Filling the Gaps

By Melissa Bauer-Herzog

Once called ‘the glue that holds everything together’ by stallion manager Peter Sheehan, Lane’s End’s Alys Emson currently works in a client management role but has done a little bit of everything during her 23 years at the farm.

My job has sort of morphed into what has been needed; I feel like I have just filled the gaps along the way,” Emson said. “Ultimately, I keep our clients up-to-date with evaluations and updates on their yearlings and foals.”

Her rise to the client management position hasn’t been a straight path through the Lane’s End ranks, with Emson having left the farm for a few years before her return in 2003.

Emson had caught the horse bug early on, with both her grandmothers fostering her love of horse racing. She joined the industry as a teenager while attending a boarding school in England and, as soon as she graduated, made her way to Newmarket. That turned into a trip to work in France at Haras Du Quesnay for six months before she traveled to Kentucky in 1994.

“I am a military child, and my parents were overseas a lot,” she said. “Although I went to boarding school at the age of nine, travel was very normal to me from an early age. I wanted to gain experience in other countries and see more of the world.”

That led Emson to working for four years at Lane’s End, where she worked in various areas of the operation, including two seasons working with the stallions. She also joined Neil Howard’s team at the track for a winter before returning to England.

Emson decided the U.S. was where she wanted to continue her career after her stint as an assistant stud groom at renowned breeder Gerald Leigh’s Eydon Hall, and she made her return to Kentucky. It was still a few years before she’d be back at Lane’s End, with Emson spending three years working at Crestwood Farm.

In 2003 she returned to Lane’s End and has been there ever since. A regular sight around all divisions of Lane’s End, Emson plays a large part both in the farm’s social media presence and keeping clients updated on their horses.

“All our clients have webpages on their horses, so I make sure they have all the information and media they need,” she explained. “We live in an age that is far more visual than it was 20 years ago. So, I try and keep our clients supplied with plenty of photos and videos so they feel more connected.”

During foaling season Emson starts her day at 6:30 a.m. with a visit to the foaling barn to check on any new arrivals. Her schedule will then vary; some days she may be showing clients around the farm and others she may be inspecting horses or sending updates.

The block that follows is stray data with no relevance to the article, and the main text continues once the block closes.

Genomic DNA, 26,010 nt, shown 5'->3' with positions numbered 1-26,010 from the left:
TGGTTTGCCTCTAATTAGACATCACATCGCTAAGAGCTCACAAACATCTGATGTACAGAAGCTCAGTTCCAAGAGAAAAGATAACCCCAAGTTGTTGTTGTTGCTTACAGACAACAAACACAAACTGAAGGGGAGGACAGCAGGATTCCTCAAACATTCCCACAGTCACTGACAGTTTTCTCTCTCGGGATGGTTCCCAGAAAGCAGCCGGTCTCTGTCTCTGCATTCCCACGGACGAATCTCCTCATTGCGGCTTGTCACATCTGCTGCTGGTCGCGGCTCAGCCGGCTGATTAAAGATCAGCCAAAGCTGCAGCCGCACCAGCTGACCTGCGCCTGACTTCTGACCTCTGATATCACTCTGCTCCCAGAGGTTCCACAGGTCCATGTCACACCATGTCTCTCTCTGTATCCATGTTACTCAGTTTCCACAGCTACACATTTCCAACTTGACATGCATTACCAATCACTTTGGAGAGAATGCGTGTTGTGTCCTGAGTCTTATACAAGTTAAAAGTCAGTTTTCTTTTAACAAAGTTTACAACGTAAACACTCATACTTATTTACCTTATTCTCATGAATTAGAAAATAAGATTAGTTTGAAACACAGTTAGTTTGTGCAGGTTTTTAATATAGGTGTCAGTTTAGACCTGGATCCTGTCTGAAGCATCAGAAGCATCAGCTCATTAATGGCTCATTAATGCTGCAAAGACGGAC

It isn’t unusual to see her out in the fields taking photos, videos, or even flying a drone to create content for clients and social media followers alike.

“I spend quite a bit of time out in the foal paddocks and fields taking photos and videos and making notes,” Emson said. “I also do a lot of the social media which appeals to my creative side, so I try to make it as fun as possible but also educational to the fans.”

Emson is also heavily immersed in Lane’s End sales. One of her duties throughout the year is conducting yearling inspections and sales placement as part of the sales team, so she is intimately familiar with the Lane’s End horses going through the ring.

Alys Emson


After 23 years at Lane’s End, Emson said she can’t name a favorite part of her job, but that there is something she looks forward to every day when driving through the gates.

“Just coming to work every day at a beautiful farm like this is a privilege especially given what is going on in the world today,” she said. “I’m a morning person, so driving in at 6:30 a.m. and seeing the sunrise is probably my favorite part of the day.”

As for her favorite memory at Lane’s End, she said she can’t pick between the equine ones, but that one human meeting comes straight to mind.

“There are so many big horse moments so picking a couple is hard after such a lengthy tenure,” Emson said. “But I think in terms of a non-horsey big moment, meeting The Queen was huge. I also met the senior President Bush. It’s an amazing business; you really get to meet some extraordinary people from all walks of life.”

For those who want to work in the industry, Emson notes that you need to be passionate about the horses.

“It is long hours and can be really tough, but it is also incredibly rewarding,” she said. “Be observant; paying attention to the horses and their wants and needs is really important. We are here to basically keep them happy and healthy. Regardless of what role you ultimately want to fill in this business, try and work in every sphere. You will have a better understanding and overall picture if you’ve spent time on the farm, at the sales and in racing.”